As thousands of parents send their teenagers off to college, BBB urges parents to talk to their kids about six money-related topics.
Media contact: Janet C. Hart, APR, CFEE, Fellow PRSA (704) 927-8617 office
CHARLOTTE, N.C. -- This week, thousands of parents will send their teenagers off to college. Before they leave, BBB urges parents to talk to their kids about money, credit and scams.
BBB’s top six money-related topics for parents to discuss are:
- Checking account - Many college kids will have a checking account with a debit card. Parents should discuss overdraft fees, keeping checks in a safe place, using secure internet connections to check balances, and liability if debit card is stolen.
- Credit cards – College kids are deluged with credit card offers and incentives to sign up on campus. Parents should discuss late payment and over limit fees, interest rates, impact on their credit reports, liability if card is stolen, using a safe internet connection to check their balance, email and text spoofing scams from ‘bank’ about problems with their card or account and shredding documents with personal information. A small lockbox is a great way to secure personal documents.
- Credit report – College is the time when young people first begin establishing credit through a credit card or student loans. They can get a free credit report from each of the three credit bureaus each year at www.annualcreditreport.com. It’s important for parents to check their kids’ credit reports on a regular basis to insure that no credit accounts have been opened in their name.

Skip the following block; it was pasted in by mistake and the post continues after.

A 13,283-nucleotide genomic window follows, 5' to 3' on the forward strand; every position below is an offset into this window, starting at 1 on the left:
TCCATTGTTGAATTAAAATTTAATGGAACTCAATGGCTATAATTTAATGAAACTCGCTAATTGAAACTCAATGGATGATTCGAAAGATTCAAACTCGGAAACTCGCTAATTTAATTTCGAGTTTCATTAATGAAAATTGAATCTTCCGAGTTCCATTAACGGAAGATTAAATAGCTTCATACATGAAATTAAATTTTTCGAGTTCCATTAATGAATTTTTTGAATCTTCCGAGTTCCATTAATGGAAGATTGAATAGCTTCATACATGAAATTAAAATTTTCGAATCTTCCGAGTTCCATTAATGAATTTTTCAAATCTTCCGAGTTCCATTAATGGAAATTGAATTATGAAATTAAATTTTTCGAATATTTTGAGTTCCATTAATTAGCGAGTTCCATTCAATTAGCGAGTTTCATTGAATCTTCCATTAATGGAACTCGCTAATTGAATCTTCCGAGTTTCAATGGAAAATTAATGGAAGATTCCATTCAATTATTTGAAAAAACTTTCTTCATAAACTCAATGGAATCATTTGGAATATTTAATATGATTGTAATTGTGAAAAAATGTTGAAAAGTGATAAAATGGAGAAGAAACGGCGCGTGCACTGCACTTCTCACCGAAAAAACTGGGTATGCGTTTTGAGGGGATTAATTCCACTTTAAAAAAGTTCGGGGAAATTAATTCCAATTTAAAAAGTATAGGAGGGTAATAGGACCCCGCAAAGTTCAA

- Identity theft – Identity thieves target young people because they have little to no credit which means they typically don’t have credit blemishes. Plus, it takes young people longer to find out that they have been the victim of identity theft because they may not check their credit very often. Parents should warn their college bound kids about not giving out personal information, especially their social security number, banking or credit card numbers, birth date and home address.
- Friendly fraud – Although there are high tech ways that someone can steal your identity, the most common way that young people become identity theft victims is through friendly fraud. Friendly fraud occurs with a roommate, family member or friend uses their debit card or credit card without their authorization or opens up new credit accounts in their name without their knowledge.
- Requests from friends – Parents should make sure that their college bound kids know about the ramifications of co-signing loans or utility accounts for friends, lending money to friends, or letting a friend use their credit card.
For more information about credit, fraud, or identity theft, visit BBB.